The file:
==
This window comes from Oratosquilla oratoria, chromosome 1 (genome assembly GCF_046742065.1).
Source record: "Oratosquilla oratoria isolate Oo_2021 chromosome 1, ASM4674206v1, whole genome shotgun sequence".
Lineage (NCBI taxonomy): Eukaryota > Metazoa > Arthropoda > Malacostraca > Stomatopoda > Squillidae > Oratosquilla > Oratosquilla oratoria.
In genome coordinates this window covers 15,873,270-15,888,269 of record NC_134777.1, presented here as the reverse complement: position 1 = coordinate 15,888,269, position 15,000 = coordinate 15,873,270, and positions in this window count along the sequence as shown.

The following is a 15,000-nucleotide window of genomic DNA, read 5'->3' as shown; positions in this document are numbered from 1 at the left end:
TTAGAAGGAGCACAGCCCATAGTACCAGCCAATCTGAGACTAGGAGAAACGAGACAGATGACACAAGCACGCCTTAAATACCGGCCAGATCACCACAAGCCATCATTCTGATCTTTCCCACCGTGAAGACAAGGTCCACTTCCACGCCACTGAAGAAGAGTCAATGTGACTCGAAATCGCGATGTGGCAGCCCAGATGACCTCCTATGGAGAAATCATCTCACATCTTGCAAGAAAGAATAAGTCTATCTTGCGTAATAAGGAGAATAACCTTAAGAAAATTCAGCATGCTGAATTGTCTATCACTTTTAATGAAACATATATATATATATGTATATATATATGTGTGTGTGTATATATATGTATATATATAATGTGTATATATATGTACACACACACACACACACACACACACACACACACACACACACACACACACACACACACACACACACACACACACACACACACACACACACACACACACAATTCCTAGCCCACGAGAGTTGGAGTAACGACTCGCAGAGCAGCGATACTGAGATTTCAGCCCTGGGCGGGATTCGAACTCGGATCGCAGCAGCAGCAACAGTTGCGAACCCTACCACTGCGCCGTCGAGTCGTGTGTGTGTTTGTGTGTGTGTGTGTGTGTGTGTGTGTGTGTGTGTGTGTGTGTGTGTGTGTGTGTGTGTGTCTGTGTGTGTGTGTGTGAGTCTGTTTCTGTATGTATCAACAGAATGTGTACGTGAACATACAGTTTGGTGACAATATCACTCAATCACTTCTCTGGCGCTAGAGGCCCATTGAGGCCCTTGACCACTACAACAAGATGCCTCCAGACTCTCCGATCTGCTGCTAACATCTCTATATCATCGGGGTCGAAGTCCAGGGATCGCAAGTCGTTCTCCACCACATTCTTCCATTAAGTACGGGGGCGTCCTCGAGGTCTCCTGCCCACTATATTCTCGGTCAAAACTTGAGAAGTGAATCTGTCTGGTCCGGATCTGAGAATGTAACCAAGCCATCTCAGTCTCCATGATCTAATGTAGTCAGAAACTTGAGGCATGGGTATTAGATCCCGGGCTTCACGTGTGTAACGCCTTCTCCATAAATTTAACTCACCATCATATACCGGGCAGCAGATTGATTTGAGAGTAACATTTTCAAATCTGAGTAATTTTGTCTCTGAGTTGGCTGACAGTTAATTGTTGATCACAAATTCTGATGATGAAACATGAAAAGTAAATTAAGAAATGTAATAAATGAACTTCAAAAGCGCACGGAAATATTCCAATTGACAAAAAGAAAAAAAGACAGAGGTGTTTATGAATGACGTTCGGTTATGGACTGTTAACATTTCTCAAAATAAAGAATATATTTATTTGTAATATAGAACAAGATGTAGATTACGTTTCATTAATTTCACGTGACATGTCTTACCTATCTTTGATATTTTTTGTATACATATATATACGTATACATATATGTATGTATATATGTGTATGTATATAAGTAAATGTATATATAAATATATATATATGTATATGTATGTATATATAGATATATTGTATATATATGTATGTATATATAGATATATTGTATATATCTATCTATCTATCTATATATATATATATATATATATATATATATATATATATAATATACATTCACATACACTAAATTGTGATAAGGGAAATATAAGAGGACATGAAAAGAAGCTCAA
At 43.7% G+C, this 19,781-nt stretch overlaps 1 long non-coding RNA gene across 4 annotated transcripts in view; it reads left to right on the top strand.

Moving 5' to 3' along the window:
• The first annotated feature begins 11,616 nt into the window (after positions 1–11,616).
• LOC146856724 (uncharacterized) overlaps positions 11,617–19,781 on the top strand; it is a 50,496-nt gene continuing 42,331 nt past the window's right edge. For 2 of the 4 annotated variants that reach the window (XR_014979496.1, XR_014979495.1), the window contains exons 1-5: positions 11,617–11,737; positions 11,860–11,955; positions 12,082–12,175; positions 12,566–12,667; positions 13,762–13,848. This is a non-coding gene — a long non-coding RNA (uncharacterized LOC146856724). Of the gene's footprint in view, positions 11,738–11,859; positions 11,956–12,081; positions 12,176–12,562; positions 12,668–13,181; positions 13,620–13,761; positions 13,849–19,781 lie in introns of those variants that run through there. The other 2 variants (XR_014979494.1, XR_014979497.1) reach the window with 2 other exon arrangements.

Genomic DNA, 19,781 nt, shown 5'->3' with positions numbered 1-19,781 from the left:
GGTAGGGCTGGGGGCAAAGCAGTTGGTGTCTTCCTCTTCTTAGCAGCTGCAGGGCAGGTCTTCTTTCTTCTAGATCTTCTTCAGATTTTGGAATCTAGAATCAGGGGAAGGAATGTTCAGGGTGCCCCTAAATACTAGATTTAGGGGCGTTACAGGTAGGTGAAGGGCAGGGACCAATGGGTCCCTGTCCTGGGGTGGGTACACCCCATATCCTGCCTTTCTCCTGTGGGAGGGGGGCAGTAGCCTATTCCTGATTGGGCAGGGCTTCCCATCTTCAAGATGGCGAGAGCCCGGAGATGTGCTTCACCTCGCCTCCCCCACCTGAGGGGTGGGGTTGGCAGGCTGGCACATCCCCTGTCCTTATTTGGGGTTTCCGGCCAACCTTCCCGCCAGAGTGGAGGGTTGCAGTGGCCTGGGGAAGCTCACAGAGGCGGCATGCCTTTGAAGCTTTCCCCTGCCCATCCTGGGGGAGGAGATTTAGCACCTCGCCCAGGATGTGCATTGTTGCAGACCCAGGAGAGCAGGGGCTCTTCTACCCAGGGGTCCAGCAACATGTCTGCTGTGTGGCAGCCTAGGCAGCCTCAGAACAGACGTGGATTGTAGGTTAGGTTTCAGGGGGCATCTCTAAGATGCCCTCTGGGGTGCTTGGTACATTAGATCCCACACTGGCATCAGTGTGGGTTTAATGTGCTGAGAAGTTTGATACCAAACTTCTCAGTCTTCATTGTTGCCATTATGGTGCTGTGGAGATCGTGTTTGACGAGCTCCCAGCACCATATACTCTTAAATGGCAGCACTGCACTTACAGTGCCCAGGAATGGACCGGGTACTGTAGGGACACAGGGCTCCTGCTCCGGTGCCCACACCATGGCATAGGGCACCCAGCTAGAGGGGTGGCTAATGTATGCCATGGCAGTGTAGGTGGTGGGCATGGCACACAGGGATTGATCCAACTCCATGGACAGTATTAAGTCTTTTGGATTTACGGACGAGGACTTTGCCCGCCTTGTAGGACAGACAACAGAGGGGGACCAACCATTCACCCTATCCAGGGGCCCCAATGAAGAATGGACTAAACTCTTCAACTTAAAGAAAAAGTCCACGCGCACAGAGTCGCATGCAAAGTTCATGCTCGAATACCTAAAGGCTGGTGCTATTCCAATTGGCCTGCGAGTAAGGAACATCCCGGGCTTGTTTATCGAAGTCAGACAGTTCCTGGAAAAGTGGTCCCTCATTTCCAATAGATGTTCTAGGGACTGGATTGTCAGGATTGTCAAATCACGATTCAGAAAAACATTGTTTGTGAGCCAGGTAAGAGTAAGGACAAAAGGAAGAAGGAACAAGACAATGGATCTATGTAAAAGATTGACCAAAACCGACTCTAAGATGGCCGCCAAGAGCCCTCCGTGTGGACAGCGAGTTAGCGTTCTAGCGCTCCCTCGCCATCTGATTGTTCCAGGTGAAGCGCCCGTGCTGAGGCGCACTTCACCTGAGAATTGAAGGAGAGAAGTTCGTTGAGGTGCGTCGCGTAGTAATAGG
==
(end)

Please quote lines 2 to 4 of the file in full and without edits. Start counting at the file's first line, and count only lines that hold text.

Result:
Source record: "Oratosquilla oratoria isolate Oo_2021 chromosome 1, ASM4674206v1, whole genome shotgun sequence".
Lineage (NCBI taxonomy): Eukaryota > Metazoa > Arthropoda > Malacostraca > Stomatopoda > Squillidae > Oratosquilla > Oratosquilla oratoria.
In genome coordinates this window covers 15,873,270-15,888,269 of record NC_134777.1, presented here as the reverse complement: position 1 = coordinate 15,888,269, position 15,000 = coordinate 15,873,270, and positions in this window count along the sequence as shown.